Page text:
the Partnership’s affairs. Second, Claimants argue that even if this Court were to
conclude that Assa’s ownership and control was a matter related to the
Partnership’s affairs, the undisputed record demonstrates that Assa defrauded
Alavi on this issue.
Having closely reviewed the record on these motion, the Court finds that
there are disputed issues of material fact that preclude granting summary
judgment on either motion.
As an initial matter, the factual record leaves open a triable issue as to
whether Assa’s true ownership and control by Iran was a matter related to the
Partnership’s affairs. The parties appear to agree that “matter[s] relating to
partnership affairs” include at least matters relating to a partnership’s day-to-day
business operations. (See Gov.’s Mem. at 12 (“[s]ection 23 of the Partnership Law
imparts constructive notice of transactions within the scope of the partnership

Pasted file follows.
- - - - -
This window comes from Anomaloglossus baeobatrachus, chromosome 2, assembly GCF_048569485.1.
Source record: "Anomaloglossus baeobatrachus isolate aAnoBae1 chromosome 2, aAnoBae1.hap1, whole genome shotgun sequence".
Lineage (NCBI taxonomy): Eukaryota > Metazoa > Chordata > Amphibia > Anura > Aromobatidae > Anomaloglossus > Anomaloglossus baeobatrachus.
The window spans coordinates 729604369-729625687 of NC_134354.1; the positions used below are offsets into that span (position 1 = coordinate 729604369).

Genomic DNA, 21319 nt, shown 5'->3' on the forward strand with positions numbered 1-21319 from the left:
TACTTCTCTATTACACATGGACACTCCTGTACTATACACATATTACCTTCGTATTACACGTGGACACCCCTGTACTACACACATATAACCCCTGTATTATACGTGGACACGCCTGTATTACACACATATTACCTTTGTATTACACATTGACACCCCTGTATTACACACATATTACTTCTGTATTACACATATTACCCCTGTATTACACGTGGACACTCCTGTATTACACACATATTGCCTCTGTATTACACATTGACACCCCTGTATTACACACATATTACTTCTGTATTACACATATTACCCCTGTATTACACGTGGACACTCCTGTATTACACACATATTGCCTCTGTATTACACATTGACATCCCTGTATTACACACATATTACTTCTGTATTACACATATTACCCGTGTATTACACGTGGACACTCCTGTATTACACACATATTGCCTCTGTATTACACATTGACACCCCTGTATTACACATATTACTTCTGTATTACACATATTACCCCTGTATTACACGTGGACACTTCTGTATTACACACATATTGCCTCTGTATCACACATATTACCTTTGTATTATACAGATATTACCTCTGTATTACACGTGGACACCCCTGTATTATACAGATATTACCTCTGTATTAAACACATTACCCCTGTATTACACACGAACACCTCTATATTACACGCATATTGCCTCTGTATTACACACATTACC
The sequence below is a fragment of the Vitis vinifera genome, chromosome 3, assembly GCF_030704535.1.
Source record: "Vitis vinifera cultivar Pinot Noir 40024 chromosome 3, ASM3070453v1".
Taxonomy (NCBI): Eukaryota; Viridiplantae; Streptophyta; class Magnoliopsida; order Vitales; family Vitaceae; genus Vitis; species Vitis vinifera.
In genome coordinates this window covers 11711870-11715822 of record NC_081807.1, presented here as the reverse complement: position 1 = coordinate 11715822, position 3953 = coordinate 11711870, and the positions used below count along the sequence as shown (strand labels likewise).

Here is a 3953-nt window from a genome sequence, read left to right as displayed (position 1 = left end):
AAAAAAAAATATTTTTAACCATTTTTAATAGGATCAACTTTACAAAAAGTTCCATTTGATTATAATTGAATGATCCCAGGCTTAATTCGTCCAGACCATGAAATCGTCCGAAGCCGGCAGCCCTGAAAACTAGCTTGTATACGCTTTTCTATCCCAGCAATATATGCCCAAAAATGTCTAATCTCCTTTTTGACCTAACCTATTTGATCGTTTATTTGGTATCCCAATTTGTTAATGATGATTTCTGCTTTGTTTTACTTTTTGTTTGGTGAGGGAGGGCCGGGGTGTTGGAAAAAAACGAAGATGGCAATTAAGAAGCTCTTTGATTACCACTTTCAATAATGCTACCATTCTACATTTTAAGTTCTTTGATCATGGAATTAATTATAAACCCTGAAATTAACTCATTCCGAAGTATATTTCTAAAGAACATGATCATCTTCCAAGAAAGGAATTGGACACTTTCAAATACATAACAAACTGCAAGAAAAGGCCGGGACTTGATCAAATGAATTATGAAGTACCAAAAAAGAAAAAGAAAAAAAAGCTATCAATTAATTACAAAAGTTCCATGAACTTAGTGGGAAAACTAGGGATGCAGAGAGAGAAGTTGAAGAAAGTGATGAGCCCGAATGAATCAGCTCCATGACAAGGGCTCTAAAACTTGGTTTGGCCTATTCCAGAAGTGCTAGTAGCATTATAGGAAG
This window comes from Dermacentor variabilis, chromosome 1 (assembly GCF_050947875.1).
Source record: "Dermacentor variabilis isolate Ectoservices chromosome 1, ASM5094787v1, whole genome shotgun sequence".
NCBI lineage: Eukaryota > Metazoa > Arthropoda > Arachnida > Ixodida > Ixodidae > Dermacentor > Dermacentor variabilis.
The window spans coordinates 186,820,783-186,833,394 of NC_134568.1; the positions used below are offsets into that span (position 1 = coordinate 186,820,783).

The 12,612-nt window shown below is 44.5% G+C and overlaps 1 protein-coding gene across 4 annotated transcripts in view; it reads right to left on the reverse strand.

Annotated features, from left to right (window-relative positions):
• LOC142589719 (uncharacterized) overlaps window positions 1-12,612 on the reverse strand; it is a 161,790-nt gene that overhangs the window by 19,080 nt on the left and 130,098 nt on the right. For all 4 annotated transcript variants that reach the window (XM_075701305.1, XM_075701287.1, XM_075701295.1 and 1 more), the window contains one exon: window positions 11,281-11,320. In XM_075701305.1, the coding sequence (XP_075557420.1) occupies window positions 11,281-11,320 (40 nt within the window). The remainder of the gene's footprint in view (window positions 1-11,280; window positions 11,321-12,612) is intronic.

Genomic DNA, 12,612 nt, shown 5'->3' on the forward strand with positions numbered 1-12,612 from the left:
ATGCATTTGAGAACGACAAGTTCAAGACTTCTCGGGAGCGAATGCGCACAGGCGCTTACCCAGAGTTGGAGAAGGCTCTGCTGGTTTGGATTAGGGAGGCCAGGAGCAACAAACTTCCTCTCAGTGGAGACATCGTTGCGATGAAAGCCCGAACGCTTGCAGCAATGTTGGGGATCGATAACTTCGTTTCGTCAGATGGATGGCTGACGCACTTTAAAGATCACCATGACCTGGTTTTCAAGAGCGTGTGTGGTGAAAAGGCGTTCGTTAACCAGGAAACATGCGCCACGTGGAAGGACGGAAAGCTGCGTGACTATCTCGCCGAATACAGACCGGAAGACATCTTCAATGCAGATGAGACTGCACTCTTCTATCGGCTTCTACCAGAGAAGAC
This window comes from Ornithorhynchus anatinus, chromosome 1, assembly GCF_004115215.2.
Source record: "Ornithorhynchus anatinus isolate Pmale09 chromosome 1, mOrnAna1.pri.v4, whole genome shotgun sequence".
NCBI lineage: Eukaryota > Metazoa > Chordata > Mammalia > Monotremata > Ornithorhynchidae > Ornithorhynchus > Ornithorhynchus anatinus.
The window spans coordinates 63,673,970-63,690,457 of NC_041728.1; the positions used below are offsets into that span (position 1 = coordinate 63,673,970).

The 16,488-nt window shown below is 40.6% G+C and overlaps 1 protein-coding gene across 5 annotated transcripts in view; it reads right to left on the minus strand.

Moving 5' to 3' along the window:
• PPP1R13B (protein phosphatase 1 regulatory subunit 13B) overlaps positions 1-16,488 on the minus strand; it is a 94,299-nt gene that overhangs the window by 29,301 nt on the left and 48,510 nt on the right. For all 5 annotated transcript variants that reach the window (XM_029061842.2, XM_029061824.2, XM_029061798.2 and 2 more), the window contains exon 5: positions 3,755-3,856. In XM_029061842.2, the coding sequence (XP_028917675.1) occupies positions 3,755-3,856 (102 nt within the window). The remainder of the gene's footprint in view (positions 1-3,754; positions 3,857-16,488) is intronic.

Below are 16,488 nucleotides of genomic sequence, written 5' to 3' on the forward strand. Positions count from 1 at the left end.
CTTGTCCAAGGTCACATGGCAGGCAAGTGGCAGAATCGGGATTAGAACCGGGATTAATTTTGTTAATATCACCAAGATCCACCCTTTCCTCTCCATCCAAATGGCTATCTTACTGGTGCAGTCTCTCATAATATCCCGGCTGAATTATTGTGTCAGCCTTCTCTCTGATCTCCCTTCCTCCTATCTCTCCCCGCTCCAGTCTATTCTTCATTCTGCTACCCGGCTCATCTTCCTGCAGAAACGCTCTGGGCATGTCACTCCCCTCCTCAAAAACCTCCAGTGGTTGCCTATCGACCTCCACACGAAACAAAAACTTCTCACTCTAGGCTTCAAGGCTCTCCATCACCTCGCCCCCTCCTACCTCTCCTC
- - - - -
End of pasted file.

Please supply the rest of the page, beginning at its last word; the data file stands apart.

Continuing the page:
business by one partner to all other partners.” (citing Bank of Commerce v. De
Santis, 114 Misc. 2d 491, 495 (N.Y. Civ. Ct. 1982)); Claimants’ Reply Mem. at 2-3
(noting that the New York Partnership Law repeatedly, if not always, uses the
phrase “partnership affairs” “in connection with the type of ordinary business
activities that must be resolved and/or concluded before the partnership can be
dissolved”).) As discussed above, the day-to-day business operations of the 650 Fifth
Ave Partnership most obviously involved real estate management. There is surely
not undisputed evidence, at this stage, that the business operations of the